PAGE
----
DNA strand breaks induced by concerted interaction of H radicals and low-energy electrons

A computational study on the nucleotide of cytosine
  • I. Dąbkowska
  • J. Rak
  • M. GutowskiEmail author
Processes in Biomolecules


We propose a mechanism of DNA single strand breaks induced by low-energy electrons. Density functional theory calculations have been performed on a neutral, hydrogenated, and/or negatively charged nucleotide of cytosine in the gas phase to identify barriers for the phosphate-sugar O–C bond cleavage. Attachment of the first excess electron induces intermolecular proton transfer to cytosine. The resulting neutral radical of hydrogenated cytosine binds another excess electron, and the excess charge is localized primarily on the C6 atom. A barrier encountered for proton transfer from the C2’ atom of the adjacent sugar unit to the C6 atom of cytosine is 3.6 and 5.0 kcal/mol, based on the MPW1K and B3LYP electronic energies corrected for zero-point vibrations, respectively. The proton transfer is followed by a barrier-free sugar-phosphate C–O bond cleavage. The proton transfer is impossible for the neutral nucleotide, as there is no local minimum for the product. In the case of anionic and hydrogenated nucleotides the same barrier determined at the B3LYP level is as large as 29.3 and 22.4 kcal/mol respectively. This illustrates that the consecutive hydrogenation and electron attachment make the nucleotide of cytosine susceptible to a strand break. The rate of the C–O bond cleavage in the anion of hydrogenated nucleotide of cytosine is estimated to be ca. 1010  s-1. The proposed mechanism proceeds through bound anionic states, not through metastable states with finite lifetimes and discrete energy positions with respect to the neutral target. The results suggest that at least for DNA without hydration even very low-energy electrons may cleave the DNA backbone.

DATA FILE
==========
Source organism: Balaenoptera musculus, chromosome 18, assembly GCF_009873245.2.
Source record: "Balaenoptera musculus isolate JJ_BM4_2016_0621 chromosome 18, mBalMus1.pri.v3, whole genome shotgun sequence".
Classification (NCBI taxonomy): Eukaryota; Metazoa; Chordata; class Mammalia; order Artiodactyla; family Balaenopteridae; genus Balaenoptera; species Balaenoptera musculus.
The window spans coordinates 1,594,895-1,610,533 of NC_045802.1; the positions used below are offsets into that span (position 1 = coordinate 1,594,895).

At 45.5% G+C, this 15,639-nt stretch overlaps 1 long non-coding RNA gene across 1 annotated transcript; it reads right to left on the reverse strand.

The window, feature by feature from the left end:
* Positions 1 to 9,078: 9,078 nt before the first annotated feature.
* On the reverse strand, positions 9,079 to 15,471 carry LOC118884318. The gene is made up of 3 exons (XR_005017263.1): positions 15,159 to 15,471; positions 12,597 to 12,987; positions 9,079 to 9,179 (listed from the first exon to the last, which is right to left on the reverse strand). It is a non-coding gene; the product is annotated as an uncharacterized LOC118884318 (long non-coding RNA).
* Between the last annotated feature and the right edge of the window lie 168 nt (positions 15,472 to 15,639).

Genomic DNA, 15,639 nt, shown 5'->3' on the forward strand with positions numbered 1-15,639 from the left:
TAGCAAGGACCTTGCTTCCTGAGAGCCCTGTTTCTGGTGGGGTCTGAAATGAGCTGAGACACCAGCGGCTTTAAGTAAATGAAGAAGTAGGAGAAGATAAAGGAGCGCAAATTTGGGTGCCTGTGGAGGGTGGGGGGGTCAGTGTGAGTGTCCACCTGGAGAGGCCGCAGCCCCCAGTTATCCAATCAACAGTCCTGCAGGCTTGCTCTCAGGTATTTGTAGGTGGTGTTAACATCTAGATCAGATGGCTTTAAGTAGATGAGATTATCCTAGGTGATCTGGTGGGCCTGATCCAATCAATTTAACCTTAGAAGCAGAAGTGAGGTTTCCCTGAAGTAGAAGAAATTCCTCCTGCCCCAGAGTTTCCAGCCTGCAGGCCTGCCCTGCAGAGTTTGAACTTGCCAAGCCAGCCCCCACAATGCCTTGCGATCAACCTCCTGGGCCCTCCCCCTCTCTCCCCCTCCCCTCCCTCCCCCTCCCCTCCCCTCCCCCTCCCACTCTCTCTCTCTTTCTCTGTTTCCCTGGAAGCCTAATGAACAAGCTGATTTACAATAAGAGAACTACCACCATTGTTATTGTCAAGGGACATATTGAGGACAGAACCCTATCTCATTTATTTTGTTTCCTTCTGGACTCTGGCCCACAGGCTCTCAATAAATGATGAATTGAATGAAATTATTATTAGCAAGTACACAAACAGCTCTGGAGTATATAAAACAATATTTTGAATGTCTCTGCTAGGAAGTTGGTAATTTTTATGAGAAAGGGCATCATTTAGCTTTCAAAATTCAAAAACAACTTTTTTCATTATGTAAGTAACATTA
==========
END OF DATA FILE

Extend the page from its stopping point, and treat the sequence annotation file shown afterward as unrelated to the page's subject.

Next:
Cytosine Bond Cleavage Proton Transfer Strand Break Density Functional Theory Calculation 
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© EDP Sciences/Società Italiana di Fisica/Springer-Verlag 2005

Authors and Affiliations

  1. 1.Chemical Sciences DivisionPacific Northwest National LaboratoryRichlandUSA
  2. 2.Department of ChemistryUniversity of GdańskGdańskPoland
  3. 3.Institute of Organic Chemistry and Biochemistry, Academy of Sciences of the Czech RepublicPrague 6Czech Republic

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